“At Marshall there is a lab, its acronym is SITF, the SLS Integration Test Facility,” Shannon explained. “We put all of the avionics boxes, all of the wiring harnesses, all of the systems that are in the Core Stage in this one giant room and it’s essentially an iron bird — it’s the vehicle without all the structure.”

“And we install the Stage Controller, all the ten racks and all of the twenty-one consoles and we just started powering it up last week,” Shannon said in early October. “The team that actually goes and executes the Green Run will begin going into that facility and they’ll be running that four-inch thick binder of procedures through the Stage Controller to go and execute the actions that they’ll be taking during the Green Run.”

The most visible practice work will be on the Core Stage Pathfinder, the full-scale model that replicates the weight and center of gravity of a flight stage. The article mimics the form and fit of the stage and few of its external protuberances; its purpose is to run through and checkout ground handling procedures at MAF, Stennis, and the Kennedy Space Center.

“Remember I told you there’s some special spools in there? We’ve got to get them out of the way or you can’t get the Pathfinder in,” Maynard noted. “But that’s just temporary stuff.”

When Pathfinder arrives, it will be rolled off the Pegasus transportation barge on the Multipurpose Transportation System (MPTS). From there, the mock-up will be used to practice lifting a Core Stage out of the ground support equipment, into the stand, and then back.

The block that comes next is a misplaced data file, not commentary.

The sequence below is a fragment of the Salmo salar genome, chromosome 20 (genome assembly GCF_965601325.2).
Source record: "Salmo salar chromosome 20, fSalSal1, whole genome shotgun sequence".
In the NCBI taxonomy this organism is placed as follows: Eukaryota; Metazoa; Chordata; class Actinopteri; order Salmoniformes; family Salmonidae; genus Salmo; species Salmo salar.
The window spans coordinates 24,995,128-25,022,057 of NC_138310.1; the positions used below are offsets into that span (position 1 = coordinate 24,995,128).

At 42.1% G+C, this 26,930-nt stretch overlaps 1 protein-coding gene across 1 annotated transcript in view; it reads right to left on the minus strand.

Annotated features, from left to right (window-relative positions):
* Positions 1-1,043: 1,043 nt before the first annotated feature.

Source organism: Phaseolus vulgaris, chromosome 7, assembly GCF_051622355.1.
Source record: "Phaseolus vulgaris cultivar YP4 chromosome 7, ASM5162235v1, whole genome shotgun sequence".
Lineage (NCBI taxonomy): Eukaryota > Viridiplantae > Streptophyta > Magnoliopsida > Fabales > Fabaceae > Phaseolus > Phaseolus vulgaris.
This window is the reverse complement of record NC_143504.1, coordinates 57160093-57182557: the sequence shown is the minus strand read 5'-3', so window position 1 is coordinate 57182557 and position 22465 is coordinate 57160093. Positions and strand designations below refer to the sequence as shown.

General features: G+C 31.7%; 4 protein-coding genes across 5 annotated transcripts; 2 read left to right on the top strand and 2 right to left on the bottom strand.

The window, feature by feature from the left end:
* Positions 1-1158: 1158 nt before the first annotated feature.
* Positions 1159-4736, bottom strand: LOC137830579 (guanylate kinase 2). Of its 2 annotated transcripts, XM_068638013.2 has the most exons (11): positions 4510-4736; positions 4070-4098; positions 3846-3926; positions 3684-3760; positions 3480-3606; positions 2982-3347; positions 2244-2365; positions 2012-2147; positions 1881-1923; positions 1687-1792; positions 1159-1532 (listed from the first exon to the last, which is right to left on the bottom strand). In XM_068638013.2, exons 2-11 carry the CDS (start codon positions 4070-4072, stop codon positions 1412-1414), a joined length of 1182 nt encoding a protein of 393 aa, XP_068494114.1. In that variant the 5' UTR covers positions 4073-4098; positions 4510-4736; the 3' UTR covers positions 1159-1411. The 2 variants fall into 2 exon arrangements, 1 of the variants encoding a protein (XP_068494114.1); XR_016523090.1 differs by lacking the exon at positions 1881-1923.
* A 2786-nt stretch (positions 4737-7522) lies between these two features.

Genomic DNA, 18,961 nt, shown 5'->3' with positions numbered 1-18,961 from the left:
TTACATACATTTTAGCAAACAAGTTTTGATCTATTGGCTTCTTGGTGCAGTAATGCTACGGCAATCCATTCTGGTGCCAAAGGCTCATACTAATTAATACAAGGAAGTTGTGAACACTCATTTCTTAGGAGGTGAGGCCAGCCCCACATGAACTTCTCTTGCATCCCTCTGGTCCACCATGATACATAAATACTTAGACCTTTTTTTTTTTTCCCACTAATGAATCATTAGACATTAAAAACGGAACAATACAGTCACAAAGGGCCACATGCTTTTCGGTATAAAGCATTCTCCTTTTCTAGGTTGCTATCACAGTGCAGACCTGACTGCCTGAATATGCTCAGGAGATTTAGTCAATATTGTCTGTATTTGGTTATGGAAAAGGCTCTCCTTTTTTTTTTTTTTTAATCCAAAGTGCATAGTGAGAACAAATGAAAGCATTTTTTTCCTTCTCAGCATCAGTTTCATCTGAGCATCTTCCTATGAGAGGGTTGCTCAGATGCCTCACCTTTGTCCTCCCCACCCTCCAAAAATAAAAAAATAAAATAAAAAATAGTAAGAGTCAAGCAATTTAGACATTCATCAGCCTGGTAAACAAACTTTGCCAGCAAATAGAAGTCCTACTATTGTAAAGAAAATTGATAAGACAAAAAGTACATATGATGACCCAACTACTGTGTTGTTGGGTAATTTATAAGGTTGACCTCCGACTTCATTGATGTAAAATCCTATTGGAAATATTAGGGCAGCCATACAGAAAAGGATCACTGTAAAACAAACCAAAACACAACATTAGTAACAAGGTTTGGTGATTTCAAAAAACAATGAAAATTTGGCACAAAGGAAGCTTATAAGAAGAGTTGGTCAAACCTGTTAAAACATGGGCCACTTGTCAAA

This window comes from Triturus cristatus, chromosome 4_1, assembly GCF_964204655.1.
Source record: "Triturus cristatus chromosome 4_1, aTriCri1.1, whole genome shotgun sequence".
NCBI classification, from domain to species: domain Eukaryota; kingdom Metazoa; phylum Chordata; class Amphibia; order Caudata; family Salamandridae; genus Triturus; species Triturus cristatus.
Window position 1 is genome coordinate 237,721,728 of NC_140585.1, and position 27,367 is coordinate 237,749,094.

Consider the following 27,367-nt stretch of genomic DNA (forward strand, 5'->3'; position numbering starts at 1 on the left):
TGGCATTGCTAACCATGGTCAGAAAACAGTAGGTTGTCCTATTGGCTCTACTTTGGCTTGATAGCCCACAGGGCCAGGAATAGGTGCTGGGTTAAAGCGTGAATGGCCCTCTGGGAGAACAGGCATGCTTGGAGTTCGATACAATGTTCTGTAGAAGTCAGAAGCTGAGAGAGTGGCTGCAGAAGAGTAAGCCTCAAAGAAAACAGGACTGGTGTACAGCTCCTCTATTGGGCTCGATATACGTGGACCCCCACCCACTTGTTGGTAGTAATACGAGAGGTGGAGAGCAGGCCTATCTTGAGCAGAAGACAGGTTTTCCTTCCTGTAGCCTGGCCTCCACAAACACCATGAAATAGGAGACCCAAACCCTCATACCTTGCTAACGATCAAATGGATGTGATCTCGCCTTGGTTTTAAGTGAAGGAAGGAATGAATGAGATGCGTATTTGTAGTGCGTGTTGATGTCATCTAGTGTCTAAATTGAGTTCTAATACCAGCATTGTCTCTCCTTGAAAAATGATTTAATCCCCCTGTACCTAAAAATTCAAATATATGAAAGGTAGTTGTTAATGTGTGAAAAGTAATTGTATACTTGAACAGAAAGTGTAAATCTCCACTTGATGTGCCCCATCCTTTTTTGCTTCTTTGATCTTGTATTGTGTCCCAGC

A graphic showing the configuration of the Core Stage attached to the Multipurpose Transportation System (MPTS). Hardware Interface Structures (HIS) attach from the stage to table-shaped multipurpose carriers (MPC). Self-propelled mobilized transporters (SPMT) roll underneath the MPCs and pick them up for ground transportation. Credit: NASA.

“Right now we’re planning to do at least three breakovers and installations all the way through the process,” Maynard said. “Basically remove from the HIS-es (Hardware Interface Structures), into the stand, out, back into the HIS-es and do that about three times.”

The stage is secured to carrier tables in the MPTS by a forward HIS on each of the forward SRB attach fittings and a common HIS on the aft end.

The crane for the stand was also upgraded during the B-2 renovation project. “[As] part of the restoration effort we went ahead and completely dismantled the crane, sent it out, and got it ‘refurb-ed.'” Maynard said. “The boom was extended by fifty feet and the capacity was increased by one-hundred thousand pounds.”

A second, mobile crane will assist with lifting the Pathfinder and eventually the flight stages while they are horizontal and orienting the hardware from horizontal to vertical and vice versa. “You’ll have your main derrick which is pretty much in a fixed position, eighty foot radius, and then we’ll have a trailing crane which will be provided by a contractor,” he noted.